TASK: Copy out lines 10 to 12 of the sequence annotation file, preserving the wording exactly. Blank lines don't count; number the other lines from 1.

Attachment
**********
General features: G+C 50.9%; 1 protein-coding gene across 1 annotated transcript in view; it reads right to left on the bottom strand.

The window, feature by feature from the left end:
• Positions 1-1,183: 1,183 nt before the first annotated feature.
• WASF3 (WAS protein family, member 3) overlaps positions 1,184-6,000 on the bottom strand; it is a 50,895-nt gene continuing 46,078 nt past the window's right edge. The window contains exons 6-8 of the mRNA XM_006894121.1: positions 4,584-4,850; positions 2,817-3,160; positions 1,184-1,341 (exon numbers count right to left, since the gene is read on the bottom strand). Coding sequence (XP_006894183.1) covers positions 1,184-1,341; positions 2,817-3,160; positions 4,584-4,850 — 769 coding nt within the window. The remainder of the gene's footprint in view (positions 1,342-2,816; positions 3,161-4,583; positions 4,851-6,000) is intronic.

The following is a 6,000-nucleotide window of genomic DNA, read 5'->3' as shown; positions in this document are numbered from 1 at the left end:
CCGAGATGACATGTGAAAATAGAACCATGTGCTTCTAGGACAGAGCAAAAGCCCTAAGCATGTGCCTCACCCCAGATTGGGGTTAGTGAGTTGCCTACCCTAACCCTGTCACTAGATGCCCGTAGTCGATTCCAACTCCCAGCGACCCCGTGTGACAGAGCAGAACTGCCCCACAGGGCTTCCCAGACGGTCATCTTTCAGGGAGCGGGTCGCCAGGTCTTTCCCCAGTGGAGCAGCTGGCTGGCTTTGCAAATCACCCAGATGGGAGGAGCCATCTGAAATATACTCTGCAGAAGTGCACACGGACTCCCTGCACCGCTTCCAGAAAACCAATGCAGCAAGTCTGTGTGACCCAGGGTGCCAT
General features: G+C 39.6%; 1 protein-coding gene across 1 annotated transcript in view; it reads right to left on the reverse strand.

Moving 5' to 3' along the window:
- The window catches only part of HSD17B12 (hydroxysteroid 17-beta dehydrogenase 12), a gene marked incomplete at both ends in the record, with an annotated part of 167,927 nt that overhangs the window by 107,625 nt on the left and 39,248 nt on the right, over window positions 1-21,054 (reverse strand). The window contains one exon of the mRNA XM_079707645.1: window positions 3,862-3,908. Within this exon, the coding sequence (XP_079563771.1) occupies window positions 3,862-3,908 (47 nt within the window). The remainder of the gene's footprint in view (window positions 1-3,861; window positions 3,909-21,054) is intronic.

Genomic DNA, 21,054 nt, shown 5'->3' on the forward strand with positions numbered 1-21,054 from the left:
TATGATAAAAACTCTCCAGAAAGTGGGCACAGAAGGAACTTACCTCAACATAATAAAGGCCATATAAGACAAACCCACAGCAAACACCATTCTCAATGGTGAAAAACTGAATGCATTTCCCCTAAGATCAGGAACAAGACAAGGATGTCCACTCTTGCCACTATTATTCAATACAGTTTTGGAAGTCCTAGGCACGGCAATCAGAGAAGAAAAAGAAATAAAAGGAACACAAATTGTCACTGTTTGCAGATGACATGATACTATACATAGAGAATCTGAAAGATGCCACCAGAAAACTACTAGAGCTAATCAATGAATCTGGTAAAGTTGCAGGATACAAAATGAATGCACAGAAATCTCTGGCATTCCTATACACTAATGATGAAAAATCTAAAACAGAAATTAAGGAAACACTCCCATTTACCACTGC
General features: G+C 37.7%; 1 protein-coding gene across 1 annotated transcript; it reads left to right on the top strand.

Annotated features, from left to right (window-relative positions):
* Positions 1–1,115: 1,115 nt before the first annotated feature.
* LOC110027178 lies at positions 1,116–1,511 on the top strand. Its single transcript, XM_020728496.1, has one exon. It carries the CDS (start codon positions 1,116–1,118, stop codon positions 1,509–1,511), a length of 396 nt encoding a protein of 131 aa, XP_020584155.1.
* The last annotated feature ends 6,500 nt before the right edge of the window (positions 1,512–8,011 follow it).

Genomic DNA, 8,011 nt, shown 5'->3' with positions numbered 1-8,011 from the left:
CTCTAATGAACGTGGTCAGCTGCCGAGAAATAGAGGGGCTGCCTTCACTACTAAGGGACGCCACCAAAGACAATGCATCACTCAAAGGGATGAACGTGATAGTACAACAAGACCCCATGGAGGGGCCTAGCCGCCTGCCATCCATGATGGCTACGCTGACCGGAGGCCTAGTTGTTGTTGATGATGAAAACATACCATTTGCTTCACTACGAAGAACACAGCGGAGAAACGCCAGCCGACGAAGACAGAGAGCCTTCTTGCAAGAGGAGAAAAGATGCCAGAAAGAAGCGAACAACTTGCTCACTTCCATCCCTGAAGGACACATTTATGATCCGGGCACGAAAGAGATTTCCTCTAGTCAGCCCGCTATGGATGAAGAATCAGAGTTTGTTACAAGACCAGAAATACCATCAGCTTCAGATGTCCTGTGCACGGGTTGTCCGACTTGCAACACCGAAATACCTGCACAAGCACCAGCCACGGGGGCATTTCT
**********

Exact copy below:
Genomic DNA, 21,054 nt, shown 5'->3' on the forward strand with positions numbered 1-21,054 from the left:
TATGATAAAAACTCTCCAGAAAGTGGGCACAGAAGGAACTTACCTCAACATAATAAAGGCCATATAAGACAAACCCACAGCAAACACCATTCTCAATGGTGAAAAACTGAATGCATTTCCCCTAAGATCAGGAACAAGACAAGGATGTCCACTCTTGCCACTATTATTCAATACAGTTTTGGAAGTCCTAGGCACGGCAATCAGAGAAGAAAAAGAAATAAAAGGAACACAAATTGTCACTGTTTGCAGATGACATGATACTATACATAGAGAATCTGAAAGATGCCACCAGAAAACTACTAGAGCTAATCAATGAATCTGGTAAAGTTGCAGGATACAAAATGAATGCACAGAAATCTCTGGCATTCCTATACACTAATGATGAAAAATCTAAAACAGAAATTAAGGAAACACTCCCATTTACCACTGC
General features: G+C 37.7%; 1 protein-coding gene across 1 annotated transcript; it reads left to right on the top strand.